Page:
The consumers price index (CPI) rose 0.6% in the June 2019 quarter, due to higher prices for petrol & rent, Statistics NZ said today.
The inflation rate for the year to June was 1.7%, up from 1.5% in the March 2019 year.
Rent prices rose 1% in the June 2019 quarter, and 2.5% over the year.
Construction price rises slowed, up 0.7% for the second quarter in a row, reducing the annual increase to 3.5%, the lowest it’s been since the March 2013 quarter.
Petrol prices rose 5.8% in the June quarter after a 7% fall in the March quarter. The average price of 91 octane petrol was $2.13/litre in the June quarter, up from $2.01 in the March quarter, but still under its peak of $2.18 in the September 2018 quarter.
Prices senior manager Paul Pascoe said: “By the last week of June, the petrol pump price was 2% lower than the June quarter average.”
While the petrol price rise was the largest contributor to quarterly inflation, many other transport items fell. Price falls for second-hand cars, and seasonal falls for domestic air fares & rental cars, offset the petrol price rise.
Used car prices fell 3.9% in the June 2019 quarter, compared with a 3.3% fall in the same quarter last year. This quarter’s prices were the lowest since the December 2015 quarter.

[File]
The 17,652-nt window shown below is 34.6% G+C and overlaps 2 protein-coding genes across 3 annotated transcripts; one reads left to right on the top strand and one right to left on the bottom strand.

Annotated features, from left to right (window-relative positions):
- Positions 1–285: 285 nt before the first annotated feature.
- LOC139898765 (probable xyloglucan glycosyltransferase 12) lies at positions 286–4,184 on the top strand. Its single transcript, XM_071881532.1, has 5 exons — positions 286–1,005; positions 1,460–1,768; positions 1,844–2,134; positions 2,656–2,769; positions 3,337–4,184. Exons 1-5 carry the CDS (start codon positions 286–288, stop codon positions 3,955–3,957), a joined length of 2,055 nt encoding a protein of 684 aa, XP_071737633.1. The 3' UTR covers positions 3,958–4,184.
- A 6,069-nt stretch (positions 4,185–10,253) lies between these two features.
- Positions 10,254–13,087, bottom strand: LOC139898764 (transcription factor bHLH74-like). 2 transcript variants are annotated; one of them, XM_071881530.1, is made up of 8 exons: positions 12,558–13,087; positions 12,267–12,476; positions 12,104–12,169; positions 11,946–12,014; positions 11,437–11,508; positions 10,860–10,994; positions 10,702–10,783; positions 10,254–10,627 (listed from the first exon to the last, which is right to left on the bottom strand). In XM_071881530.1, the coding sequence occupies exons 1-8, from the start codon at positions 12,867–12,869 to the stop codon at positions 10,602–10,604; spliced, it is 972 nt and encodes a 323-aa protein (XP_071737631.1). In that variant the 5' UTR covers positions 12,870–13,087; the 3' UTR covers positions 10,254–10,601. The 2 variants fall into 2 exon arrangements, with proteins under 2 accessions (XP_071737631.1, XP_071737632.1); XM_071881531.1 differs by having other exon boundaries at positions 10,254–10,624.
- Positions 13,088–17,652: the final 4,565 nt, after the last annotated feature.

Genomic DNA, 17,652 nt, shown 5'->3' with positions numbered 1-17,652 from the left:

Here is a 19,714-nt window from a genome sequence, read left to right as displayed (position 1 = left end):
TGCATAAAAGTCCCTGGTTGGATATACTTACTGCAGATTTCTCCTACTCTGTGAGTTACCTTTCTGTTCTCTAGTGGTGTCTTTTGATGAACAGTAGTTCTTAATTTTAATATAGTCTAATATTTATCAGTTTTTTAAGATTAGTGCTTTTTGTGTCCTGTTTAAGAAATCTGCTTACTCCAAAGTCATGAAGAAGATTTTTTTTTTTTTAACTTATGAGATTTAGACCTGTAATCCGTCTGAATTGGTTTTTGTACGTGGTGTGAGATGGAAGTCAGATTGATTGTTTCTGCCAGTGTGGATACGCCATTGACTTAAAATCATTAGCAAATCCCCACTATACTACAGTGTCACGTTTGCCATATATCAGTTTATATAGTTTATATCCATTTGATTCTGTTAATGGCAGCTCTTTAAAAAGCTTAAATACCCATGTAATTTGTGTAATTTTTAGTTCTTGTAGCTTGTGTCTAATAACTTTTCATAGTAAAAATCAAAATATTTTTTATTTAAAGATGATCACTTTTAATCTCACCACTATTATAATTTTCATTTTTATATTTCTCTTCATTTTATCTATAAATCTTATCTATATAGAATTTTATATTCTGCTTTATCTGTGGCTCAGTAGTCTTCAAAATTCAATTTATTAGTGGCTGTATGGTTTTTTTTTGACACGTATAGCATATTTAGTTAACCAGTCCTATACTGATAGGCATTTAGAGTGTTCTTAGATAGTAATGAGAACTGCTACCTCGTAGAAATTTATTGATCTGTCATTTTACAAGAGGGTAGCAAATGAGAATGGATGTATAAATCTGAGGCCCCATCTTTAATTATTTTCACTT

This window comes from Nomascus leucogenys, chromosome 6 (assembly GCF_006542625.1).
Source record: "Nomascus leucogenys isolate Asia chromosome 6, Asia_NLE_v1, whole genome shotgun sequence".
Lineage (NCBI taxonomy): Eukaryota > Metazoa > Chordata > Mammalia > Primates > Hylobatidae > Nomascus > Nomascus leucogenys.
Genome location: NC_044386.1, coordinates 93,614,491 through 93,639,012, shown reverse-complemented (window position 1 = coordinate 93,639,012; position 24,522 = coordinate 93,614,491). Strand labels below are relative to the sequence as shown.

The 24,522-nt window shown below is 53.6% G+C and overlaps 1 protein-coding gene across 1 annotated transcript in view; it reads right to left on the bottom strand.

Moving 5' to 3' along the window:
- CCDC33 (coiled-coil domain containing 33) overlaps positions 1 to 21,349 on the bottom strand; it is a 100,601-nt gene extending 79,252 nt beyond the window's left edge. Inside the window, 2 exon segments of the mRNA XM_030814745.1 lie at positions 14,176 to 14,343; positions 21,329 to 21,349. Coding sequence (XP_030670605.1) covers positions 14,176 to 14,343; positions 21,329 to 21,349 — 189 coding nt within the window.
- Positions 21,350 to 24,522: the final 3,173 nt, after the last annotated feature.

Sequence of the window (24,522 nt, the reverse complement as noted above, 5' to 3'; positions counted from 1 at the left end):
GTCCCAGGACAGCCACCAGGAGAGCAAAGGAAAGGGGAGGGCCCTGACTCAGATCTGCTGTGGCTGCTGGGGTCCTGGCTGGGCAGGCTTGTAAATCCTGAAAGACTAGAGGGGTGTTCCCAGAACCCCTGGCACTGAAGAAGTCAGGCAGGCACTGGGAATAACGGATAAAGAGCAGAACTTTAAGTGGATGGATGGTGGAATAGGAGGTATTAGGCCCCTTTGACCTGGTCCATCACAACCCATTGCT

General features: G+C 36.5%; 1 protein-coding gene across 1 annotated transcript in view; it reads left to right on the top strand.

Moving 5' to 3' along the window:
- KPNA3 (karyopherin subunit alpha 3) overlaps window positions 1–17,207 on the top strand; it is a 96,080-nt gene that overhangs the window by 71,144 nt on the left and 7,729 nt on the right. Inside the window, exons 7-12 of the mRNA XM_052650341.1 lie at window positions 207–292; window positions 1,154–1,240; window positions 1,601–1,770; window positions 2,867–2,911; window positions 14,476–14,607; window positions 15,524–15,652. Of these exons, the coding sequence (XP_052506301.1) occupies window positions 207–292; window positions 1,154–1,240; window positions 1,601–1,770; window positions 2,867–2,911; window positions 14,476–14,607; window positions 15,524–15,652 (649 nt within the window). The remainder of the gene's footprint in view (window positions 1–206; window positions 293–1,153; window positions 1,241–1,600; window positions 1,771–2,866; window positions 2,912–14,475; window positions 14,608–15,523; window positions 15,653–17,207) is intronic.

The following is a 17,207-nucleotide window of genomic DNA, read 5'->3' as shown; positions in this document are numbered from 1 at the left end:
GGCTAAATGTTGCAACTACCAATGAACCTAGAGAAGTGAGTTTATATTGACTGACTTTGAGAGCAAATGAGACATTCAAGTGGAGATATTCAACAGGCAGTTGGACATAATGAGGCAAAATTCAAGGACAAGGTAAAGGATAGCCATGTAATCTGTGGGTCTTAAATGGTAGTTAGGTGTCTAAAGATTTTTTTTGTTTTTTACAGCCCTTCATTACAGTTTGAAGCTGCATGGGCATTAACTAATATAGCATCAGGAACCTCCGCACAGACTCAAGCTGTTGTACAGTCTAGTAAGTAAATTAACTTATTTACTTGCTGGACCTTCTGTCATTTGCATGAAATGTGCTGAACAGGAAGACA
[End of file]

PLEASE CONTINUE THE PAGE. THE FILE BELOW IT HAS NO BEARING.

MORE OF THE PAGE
Domestic air fares are usually cheaper in June quarters. This quarter they fell 13% compared with 12% in June last year. Domestic air fares have been falling steadily since 2015 – this quarter’s were the cheapest since December 2010.
Statisticians ditch landlord samples
The latest quarterly rise in rents, 1%, was the largest since the March 2008 quarter, when rent prices rose 1.2%. Auckland rose 0.6% quarterly & 2%/year.
Statistics NZ has changed the way it measures rents, ditching the survey of all landlords in favour of measuring all tenancy bonds lodged. “Samples tend to get less representative the longer they are used, while our new method captures all tenancies, not just a sample,” Mr Pascoe said.
The statisticians went back over the last 12 years, to the December 2012 quarter, and said the index constructed from tenancy bond data rose 42.8% compared to 29.7% for the survey data measure. The effect on the whole consumers price index was a 26% rise using the new method compared to 25% using survey data, or an average 0.06%/year difference.
Attribution: Statistics NZ release.